Mike Flanagan’s followup to his surprise 2018 hit, “The Haunting of Hill House,” is anything but a ghost story.
“The Haunting of Bly Manor” debuted on Netflix earlier this month with a marketing campaign aimed at capturing that same feeling of uneasiness that permeated the 2018 hit which preceded it. There’s long shots of dark hallways, the same haunting knocking sounds and even a shot or two of a creepy ghost. It’s made to look like the next big horror feature — perfectly timed for the spooky season of October. But don’t stretch out on your couch with a blanket to pull over your head at the first sight of fright. This isn’t that type of story.
This new nine-episode entry in the “The Haunting of…” anthology takes inspiration from the Henry James novella, “The Turn of the Screw.” The story itself is more than 100 years old, so anyone who’s interested in ghost fiction already knows the basics of the plot. Thankfully, Flanagan — much like he did with Shirley Jackson’s “The Haunting of Hill House” — takes the basic plot elements, characters and setting and makes them his own for these lavishly-produced adaptations. There’s very little here that is like the original novella, and many changes are actually improvements.
“Hill House” breakout star Victoria Pedretti returns for this second anthology series as Dani, a young American woman who moved to London to look for a job after a tragic event back home. She answers a listing for a job as a governess of a pair of rich children in the country who lost their parents in a tragic accident two years prior. To make matters even more tragic, their previous governess was found dead on the property. Dani sees this as an opportunity to start a new life for herself, even ignoring all of the strange circumstances surrounding the position.
When she arrives at Bly Manor, a sprawling “summer home” in the country, she meets two strange children, 10 year-old Miles and 8 year-old Flora, who has an affinity for calling everything “splendid.” The remaining colorful cast of characters includes Owen, the chef; Mrs. Grose, the maid; and Jamie, the gardener, who have all become surrogate family members for the two children.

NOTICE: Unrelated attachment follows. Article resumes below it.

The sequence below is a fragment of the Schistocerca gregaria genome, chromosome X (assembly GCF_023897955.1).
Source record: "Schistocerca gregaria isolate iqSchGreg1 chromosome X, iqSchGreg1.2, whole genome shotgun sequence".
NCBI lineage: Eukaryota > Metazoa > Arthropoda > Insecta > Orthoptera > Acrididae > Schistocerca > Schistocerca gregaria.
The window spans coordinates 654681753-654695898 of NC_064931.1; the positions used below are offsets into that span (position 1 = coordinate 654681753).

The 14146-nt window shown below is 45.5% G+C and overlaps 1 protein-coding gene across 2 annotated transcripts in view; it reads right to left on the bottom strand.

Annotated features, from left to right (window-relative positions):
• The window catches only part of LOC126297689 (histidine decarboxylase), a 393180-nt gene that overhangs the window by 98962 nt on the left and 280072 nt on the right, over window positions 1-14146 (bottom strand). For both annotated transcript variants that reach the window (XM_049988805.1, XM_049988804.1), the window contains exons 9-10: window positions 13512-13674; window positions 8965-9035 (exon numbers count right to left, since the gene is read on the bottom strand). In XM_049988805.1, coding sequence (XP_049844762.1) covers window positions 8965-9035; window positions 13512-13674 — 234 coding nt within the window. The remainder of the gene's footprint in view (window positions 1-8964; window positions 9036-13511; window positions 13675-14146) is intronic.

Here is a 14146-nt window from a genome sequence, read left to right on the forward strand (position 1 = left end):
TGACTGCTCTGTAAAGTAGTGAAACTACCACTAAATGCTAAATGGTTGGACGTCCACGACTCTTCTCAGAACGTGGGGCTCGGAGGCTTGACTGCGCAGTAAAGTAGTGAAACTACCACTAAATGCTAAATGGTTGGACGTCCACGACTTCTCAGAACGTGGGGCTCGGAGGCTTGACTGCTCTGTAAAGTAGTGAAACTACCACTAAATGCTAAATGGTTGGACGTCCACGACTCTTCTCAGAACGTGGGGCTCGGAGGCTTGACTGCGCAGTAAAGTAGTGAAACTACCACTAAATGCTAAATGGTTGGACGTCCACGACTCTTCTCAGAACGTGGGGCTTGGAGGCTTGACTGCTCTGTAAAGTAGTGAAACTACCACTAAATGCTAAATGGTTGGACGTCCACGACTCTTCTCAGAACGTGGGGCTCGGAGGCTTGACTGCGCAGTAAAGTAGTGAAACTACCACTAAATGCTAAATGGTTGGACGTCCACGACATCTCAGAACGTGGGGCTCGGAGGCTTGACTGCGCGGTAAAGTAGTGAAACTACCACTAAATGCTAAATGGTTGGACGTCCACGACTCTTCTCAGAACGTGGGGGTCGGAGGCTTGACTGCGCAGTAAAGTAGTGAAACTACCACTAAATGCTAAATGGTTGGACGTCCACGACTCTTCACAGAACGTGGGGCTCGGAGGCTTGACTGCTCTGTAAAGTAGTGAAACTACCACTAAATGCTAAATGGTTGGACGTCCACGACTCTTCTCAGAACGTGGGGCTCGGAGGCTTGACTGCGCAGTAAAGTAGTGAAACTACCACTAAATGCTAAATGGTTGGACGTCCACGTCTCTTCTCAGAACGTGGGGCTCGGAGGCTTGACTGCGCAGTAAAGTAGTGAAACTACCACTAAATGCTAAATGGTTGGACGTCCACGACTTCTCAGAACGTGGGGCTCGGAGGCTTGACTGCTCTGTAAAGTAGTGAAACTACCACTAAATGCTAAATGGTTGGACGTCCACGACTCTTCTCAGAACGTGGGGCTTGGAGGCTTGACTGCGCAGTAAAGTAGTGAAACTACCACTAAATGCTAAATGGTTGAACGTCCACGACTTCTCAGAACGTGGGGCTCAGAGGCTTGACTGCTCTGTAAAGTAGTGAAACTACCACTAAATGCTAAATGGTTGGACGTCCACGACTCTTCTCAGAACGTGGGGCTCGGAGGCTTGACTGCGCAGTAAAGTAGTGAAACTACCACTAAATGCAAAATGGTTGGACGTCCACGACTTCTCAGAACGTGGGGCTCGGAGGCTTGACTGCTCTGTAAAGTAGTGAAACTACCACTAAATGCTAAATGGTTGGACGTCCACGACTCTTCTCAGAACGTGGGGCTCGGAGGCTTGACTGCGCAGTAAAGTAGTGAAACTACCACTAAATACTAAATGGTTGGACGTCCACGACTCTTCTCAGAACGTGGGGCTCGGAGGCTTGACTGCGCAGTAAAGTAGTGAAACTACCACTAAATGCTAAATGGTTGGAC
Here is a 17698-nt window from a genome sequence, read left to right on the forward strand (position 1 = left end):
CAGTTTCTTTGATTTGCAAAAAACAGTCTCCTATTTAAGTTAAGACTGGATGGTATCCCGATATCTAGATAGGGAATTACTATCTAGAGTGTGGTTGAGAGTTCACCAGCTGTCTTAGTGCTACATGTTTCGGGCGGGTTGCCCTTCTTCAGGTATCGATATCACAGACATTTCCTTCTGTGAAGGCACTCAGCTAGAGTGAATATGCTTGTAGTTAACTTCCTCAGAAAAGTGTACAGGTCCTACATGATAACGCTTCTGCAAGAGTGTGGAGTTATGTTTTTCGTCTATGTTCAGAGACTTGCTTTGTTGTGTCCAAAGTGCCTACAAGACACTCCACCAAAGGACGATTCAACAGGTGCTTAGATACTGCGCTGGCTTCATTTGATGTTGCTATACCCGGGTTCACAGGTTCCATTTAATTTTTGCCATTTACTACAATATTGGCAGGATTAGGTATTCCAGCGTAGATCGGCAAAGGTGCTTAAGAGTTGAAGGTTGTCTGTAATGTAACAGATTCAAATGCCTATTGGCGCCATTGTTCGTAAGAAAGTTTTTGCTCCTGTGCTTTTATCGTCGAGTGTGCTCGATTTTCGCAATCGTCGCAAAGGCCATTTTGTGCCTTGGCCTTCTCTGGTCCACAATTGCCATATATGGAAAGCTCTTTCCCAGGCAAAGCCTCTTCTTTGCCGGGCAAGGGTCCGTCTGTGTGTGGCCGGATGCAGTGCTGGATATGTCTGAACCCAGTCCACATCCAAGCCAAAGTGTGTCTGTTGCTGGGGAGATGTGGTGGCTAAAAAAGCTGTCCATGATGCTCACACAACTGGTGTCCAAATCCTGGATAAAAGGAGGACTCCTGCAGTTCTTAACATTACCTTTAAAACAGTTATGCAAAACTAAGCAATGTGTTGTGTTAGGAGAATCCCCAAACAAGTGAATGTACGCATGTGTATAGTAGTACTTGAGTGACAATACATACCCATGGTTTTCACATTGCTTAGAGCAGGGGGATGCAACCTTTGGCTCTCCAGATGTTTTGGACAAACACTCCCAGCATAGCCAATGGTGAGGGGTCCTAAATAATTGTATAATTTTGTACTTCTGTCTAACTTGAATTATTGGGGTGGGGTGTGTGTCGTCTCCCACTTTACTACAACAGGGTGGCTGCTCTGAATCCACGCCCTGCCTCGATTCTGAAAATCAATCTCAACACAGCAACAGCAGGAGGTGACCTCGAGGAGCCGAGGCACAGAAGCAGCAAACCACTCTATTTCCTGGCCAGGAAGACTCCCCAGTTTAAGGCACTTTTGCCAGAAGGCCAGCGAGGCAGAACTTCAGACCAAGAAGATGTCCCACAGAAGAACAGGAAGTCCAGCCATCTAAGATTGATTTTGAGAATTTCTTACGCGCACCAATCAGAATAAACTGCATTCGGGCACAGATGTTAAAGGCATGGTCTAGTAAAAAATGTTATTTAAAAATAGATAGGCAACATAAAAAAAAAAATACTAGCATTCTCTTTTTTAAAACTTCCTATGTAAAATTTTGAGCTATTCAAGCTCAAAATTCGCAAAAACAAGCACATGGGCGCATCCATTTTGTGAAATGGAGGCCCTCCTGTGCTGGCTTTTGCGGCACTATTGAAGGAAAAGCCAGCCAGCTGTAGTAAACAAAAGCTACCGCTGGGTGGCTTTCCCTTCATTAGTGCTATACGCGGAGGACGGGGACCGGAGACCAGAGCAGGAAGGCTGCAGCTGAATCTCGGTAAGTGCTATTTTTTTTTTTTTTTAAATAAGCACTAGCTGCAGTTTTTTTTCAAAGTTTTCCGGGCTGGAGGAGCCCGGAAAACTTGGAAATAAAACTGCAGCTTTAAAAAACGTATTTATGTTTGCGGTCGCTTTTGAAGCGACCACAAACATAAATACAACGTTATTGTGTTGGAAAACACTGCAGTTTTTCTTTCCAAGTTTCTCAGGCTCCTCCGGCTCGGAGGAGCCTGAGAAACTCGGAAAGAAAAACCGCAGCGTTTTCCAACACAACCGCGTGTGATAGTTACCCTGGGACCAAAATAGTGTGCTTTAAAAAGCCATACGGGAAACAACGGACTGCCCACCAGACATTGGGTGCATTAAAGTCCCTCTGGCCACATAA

In the early episodes, “Bly Manor” tries to lean into its horror inspiration. Mysterious muddy footprints continue to appear in the home each night, tracking into a closed off wing of the house where the parents once lived. Shadowy figures can be seen just out of focus in corners of the rooms. Dolls that represent unseen characters often move on their own. And then there’s Dani’s visions of a man with bright reflective glasses that she sees every time she looks in a reflection. It feels like the show is really building up to some major supernatural suspense that will leave your skin crawling.
And then it drops the pretense five episodes in and gives up the ghosts, so to speak. The story transitions from being a haunting tale of suspense and fright to a depressing melancholic tale of love and love lost. There are ghosts. But these aren’t the ghosts one would expect from “Hill House.” There is no real malevolent entity haunting these halls, these children or poor Dani. The story isn’t about fear, but rather relationships and how they’re forged, and how they’re broken.
The sudden shift in tone and plot can be a bit jarring. Episode five feels like it’s supposed to be this pivotal moment in the story where everything shifts with a major revelation. It might work, if the revelation hadn’t been blatantly telegraphed from the start of the series so openly and obviously that it’s hard to call the shift a “twist.”
“Bly Manor” is so focused on trying to establish this atmosphere and these expectations before subverting them that it wastes so much screen time on elements and plot threads that simply go nowhere. Flanagan crafted an expertly paced experience with “Hill House,” so it’s even more disappointing that his follow-up effort feels like it runs about two to three episodes too long. There’s so much here that could be trimmed down and exorcised in favor of a much leaner show that would be more enjoyable.
Flanagan also falls into the same trap as he did with “Hill House” by explaining every single aspect and rule of his ghost fiction. This emphasis on answering any possible question that arises leaves little for the imagination, which is an important aspect of any supernatural horror show. The show comes to a complete stop at the height of the climax in order to include an entire episode of backstory that explains everything. While this is the most creative and enjoyable episode in the show, its placement is questionable, at best.
“The Haunting of Bly Manor” is not a bad show — far from it, actually. But as a follow up to “The Haunting of Hill House,” it’s a disappointment. It never reaches those highs, or ever comes close. When everything comes together at the end, and the final credits roll on the final episode, you’re left with a feeling of sadness and a bit of catharsis. It mostly succeeds in its intentions — even if it feels a bit overstuffed at times. But this is not a ghost story, and looking back, was never meant to be a ghost story. Don’t make the mistake of starting a binge with those expectations.